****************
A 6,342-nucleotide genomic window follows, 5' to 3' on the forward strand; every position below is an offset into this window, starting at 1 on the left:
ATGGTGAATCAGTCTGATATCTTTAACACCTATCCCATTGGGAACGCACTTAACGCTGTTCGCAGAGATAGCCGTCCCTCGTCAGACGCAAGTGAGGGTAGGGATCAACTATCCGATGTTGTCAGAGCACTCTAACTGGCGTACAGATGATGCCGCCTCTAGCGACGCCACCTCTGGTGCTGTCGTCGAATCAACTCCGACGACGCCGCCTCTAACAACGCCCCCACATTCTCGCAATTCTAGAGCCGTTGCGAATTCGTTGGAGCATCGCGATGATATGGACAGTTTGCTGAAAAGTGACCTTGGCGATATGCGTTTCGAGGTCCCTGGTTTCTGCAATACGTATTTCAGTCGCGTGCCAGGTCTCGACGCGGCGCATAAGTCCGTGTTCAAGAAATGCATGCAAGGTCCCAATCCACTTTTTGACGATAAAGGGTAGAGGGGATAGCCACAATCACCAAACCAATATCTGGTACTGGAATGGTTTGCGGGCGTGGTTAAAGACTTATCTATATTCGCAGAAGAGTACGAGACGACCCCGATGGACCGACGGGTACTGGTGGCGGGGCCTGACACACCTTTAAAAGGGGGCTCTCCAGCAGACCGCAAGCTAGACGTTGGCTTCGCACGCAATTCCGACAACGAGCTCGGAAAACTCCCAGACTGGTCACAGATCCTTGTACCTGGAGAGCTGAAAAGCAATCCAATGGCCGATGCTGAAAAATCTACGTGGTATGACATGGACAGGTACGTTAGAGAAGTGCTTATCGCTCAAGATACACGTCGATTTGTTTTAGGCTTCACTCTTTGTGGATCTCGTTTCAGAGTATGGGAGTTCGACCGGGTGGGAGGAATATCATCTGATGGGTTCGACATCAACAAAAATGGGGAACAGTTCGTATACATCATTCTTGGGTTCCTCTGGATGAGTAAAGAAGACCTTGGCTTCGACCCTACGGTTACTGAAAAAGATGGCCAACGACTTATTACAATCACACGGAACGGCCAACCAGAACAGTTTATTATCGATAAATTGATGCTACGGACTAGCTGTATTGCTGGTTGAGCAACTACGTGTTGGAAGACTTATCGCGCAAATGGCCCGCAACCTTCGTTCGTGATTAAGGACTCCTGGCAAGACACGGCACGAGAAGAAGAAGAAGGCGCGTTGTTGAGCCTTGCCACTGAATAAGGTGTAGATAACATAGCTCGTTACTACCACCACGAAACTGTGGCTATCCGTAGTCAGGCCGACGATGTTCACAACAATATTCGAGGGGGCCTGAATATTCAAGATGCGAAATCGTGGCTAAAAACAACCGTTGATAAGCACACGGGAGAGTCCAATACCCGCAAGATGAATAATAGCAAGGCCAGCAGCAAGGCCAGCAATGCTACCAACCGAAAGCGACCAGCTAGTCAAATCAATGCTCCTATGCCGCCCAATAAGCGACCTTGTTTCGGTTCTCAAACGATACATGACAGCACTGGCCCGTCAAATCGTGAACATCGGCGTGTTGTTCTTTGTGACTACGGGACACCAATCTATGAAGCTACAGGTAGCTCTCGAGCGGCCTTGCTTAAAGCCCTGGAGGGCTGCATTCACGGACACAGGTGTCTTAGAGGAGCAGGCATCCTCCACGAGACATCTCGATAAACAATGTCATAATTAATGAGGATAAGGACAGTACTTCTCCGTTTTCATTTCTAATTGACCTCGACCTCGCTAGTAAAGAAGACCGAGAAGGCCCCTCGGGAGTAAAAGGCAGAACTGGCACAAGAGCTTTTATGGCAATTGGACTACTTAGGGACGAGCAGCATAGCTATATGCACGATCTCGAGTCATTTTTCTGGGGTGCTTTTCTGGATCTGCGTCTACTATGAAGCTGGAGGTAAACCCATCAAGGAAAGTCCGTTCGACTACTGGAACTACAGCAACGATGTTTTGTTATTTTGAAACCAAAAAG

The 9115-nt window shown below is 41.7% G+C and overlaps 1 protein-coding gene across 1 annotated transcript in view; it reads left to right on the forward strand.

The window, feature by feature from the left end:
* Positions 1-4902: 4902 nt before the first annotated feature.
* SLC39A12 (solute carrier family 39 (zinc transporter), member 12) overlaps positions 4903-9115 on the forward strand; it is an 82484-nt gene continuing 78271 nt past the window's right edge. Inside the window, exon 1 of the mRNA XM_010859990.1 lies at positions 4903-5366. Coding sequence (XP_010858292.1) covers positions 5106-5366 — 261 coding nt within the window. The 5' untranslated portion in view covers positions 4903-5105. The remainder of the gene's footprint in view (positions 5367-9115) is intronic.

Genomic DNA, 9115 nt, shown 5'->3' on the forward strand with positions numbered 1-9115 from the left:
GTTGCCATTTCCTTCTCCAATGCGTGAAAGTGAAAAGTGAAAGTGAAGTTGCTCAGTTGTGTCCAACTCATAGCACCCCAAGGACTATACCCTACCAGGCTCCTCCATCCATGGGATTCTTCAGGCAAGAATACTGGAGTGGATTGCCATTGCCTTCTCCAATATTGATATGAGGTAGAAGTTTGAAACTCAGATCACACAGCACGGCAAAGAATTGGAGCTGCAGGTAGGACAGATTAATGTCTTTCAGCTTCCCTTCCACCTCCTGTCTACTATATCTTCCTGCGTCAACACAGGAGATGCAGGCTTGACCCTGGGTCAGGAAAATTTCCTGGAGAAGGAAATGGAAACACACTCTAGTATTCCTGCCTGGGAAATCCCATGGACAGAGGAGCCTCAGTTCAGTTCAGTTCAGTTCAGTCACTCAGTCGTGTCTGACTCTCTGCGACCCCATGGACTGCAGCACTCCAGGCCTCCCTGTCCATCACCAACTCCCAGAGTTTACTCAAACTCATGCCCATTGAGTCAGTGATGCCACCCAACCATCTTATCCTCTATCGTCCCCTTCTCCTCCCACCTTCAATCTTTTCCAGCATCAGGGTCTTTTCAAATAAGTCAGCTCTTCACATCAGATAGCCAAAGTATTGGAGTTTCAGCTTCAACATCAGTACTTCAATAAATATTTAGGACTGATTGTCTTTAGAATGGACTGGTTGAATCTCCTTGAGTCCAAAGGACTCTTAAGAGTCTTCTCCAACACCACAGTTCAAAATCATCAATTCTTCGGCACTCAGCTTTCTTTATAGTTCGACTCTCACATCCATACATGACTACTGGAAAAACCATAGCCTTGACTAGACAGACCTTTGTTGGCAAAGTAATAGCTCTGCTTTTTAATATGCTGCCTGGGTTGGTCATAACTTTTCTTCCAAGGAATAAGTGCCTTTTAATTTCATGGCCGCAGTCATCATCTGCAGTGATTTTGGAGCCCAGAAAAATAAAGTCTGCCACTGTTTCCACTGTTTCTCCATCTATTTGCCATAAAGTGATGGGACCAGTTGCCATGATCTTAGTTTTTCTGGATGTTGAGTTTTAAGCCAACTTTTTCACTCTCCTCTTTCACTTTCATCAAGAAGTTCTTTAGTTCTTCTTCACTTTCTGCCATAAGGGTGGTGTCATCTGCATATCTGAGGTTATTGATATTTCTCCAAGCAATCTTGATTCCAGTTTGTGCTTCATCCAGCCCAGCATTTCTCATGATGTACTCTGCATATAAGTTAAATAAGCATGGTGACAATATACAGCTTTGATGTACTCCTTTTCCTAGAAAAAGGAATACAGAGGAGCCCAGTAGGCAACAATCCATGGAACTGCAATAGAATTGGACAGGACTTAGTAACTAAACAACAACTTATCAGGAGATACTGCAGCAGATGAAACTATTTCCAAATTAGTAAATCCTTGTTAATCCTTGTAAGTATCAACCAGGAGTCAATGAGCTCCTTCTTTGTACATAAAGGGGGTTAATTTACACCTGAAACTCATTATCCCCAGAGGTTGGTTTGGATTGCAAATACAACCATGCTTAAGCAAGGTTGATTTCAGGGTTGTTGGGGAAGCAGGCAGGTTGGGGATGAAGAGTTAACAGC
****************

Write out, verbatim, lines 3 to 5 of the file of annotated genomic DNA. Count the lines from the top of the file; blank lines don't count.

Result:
The 9115-nt window shown below is 41.7% G+C and overlaps 1 protein-coding gene across 1 annotated transcript in view; it reads left to right on the forward strand.

The window, feature by feature from the left end:
* Positions 1-4902: 4902 nt before the first annotated feature.